LPAs should be sent for registration as soon as they have been completed so if there is an issue which prevents the OPG processing the application, the Donor can be approached before he loses capacity and the necessary changes can be effected.

The alternative for a person who loses capacity and has no valid LPA is for his family [ or in some cases the Social Services ] to apply to the Court of Protection to appoint a deputy; this is a long-winded, expensive business, and the appointed deputy – even if a member of the family – may have to provide security which can be for hundreds of thousands of pounds; they may have to produce accounts and also seek special permission from the Court to buy or sell land. It is definitely NOT the way to go.

For a very good illustration of how the Court of Protection can mess up a life, find the Heather Batemen story on the internet.

Get a Power of Attorney …. TODAY !!


Do I need a will ?

ALMOST CERTAINLY YOU DO! And whatever you may read about writing a will, whatever will-writing forms you buy, and whatever on-line will you might consider doing, you will never do as well as having a one-to-one discussion with an expert, experienced will writer. He will raise issues you would rarely consider … AND he can very probably save a very substantial part of your estate
which might otherwise go to pay inheritance tax or care-home fees ……

A very brief discussion …

Many clients may suggest that they do not need a will …. with property prices climbing at the moment [ June 2014 ], a good stockmarket and easy cash to buy property via the Help to Buy scheme, many people feel their wealth needs careful handling to benefit their families properly on death. By not having a will, your family could experience real difficulty in sorting out your estate when you die and if you are in the inheritance tax bracket [ the old death duties ] they will also have to find cash to pay that bill – usually before the Courts will issue a Grant of Representation, so possibly delaying any dealings with the deceased’s property!

Many people assume that if they die without a will, their partner will inherit everything. In fact, even if you are married, or in a civil partnership, there are limits on what your partner would inherit in the absence of a will. Instead, the Intestacy Rules apply, which may well put in place provisions that you would be extremely unhappy with.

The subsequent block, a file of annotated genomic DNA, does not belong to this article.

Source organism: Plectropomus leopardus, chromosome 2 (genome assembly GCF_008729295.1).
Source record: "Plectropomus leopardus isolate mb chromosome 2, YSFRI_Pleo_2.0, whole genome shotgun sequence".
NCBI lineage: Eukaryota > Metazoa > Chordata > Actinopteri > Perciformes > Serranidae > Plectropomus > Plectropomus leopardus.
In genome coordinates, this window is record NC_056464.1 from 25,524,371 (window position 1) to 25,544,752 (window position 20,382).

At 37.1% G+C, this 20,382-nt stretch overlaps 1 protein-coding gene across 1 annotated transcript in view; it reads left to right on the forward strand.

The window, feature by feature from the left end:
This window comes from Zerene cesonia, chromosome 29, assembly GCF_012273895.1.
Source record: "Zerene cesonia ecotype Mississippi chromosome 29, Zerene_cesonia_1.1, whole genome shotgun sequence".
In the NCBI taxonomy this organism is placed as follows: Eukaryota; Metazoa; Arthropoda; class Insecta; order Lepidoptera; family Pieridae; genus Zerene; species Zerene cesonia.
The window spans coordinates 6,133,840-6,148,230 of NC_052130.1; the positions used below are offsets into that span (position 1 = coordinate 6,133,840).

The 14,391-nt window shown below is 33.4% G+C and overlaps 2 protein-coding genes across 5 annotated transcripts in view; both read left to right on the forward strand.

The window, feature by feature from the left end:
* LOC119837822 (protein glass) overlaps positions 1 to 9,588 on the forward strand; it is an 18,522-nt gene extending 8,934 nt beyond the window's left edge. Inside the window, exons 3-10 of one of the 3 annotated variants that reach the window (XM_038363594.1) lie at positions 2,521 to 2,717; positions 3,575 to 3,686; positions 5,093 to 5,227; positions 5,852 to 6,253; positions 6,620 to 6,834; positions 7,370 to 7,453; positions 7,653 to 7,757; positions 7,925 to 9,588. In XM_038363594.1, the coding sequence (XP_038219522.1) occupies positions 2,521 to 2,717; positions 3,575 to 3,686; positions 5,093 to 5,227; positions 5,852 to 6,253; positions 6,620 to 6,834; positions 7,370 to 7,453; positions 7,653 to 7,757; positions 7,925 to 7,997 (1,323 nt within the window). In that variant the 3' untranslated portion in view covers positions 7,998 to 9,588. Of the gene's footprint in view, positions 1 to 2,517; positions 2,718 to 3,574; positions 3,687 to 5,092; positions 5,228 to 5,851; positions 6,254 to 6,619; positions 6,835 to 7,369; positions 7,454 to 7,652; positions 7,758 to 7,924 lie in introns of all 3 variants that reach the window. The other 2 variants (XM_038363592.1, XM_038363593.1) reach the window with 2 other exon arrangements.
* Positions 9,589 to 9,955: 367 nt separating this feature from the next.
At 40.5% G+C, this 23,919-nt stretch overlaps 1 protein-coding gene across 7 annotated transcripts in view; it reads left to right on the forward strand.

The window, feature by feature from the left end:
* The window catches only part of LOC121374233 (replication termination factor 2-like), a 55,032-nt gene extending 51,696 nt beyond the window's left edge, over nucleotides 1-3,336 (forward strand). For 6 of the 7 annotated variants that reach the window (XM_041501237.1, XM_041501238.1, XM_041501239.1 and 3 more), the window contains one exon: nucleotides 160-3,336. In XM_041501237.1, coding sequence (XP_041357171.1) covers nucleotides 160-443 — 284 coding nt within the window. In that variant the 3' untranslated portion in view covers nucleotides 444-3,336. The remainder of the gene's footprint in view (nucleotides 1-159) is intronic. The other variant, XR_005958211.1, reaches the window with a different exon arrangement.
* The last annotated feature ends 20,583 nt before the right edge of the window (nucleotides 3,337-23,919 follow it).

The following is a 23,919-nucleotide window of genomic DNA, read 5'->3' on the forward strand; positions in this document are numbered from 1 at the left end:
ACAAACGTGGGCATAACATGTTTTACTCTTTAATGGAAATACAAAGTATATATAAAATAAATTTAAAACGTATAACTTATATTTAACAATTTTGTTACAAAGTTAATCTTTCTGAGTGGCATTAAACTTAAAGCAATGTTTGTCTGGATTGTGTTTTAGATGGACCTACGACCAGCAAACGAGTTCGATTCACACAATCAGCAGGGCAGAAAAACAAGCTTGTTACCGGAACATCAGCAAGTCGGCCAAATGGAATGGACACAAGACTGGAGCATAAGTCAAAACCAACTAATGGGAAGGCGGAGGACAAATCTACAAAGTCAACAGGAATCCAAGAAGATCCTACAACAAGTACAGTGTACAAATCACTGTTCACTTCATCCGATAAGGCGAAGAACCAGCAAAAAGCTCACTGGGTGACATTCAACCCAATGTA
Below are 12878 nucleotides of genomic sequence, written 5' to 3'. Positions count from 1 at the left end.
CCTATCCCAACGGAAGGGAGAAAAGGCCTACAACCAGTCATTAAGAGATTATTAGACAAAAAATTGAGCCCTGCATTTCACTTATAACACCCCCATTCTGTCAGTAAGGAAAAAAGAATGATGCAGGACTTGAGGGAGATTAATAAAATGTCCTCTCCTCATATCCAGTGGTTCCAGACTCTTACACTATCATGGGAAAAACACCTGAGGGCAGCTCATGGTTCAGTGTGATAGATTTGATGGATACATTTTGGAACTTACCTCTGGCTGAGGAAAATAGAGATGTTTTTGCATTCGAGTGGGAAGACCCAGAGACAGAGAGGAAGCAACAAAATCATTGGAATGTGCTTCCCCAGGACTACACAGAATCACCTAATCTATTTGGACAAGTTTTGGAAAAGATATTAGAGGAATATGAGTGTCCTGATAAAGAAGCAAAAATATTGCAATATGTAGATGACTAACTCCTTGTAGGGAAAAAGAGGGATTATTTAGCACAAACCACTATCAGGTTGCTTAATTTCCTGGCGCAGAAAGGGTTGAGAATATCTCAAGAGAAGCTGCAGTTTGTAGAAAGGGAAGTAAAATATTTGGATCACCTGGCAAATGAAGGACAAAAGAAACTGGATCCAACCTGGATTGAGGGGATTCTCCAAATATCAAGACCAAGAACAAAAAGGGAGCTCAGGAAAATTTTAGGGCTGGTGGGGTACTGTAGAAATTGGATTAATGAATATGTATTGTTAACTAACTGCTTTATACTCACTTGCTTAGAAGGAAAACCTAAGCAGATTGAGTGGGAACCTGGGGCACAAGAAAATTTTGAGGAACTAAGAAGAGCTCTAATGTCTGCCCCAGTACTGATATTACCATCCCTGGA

These same Intestacy Rules provide that children inherit at the age of 18; many people believe that 18 is too young to inherit a substantial sum of money. Making a will lets you decide the age at which your children – or other chosen beneficiaries – inherit.

Have you considered who would look after your children if you die before they turn 18 or if they are mentally or physically disabled ? If you have parental responsibility, you can use your will to appoint an appropriate person to be their guardian, rather than leave the decision to the Social Services, or even have them looked after by someone whom you would not choose.

Naturally, people are inclined to look for ways to save money. DIY will packs or internet wills may be cheap, and as a result appear particularly attractive, but a lack of understanding of the law may open your will to challenges after you die. Mistakes made are unlikely to come to light for many years, by which time it may be too late to correct them. So whilst you saved the cost of having your will professionally drafted, the consequences could be a loss to your family of tens of thousands of pounds.

A specialist will-writer can help you avoid the various pitfalls and explain the options most suitable to your circumstances and make sure that your will protects your assets from the payment of inheritance tax or care-home fees. Your will can include certain safeguards in case, for example, a beneficiary is in the midst of divorce proceedings or is a bankrupt, an alcoholic or drug addict, is mentally or physically disabled.

A well-drafted will can also provide protection in the case of second – or perhaps in your view – ‘bad’ marriages.

Do not simply prepare a will and then forget all about it. The law can change so you should review your will regularly. Remember – a well drafted, updated will is a valuable investment.


1. Depending on the value of your estate, your wife could inherit everything unconditionally – meaning an absolute interest so she can do what she wants with the assets. With larger estates, a spouse could inherit a lot less that you (might have) wanted her to.

2. Your surviving spouse could spend the lot – then the kids get nothing.

3. Your children could find a substantial chunk of money in their accounts – when they are 18 …. mentally or physically disabled, addicted to drugs or alcohol, be insolvent, in a bad marriage.

4. People you do not know, people you do not like, could inherit a substantial sum of money – that you would have liked to give to someone else.

5. Your children’s inheritance could be swallowed up in care fees if you / your wife went into a care home.

6. Your business – possibly the main source of income for your surviving family – could be sold or wound up unless you made provision in your will for for its continuance.

7. Your children may be placed in care or with guardians you would not necessarily have chosen for them.

8. If your spouse re-marries (or takes a boy / girl friend) he or she could well finish up taking your whole estate.

9. You will have no opportunity to consider powers of attorney, discretionary trusts, IHT matters, exclusion of people /family members whom you do not wish to benefit.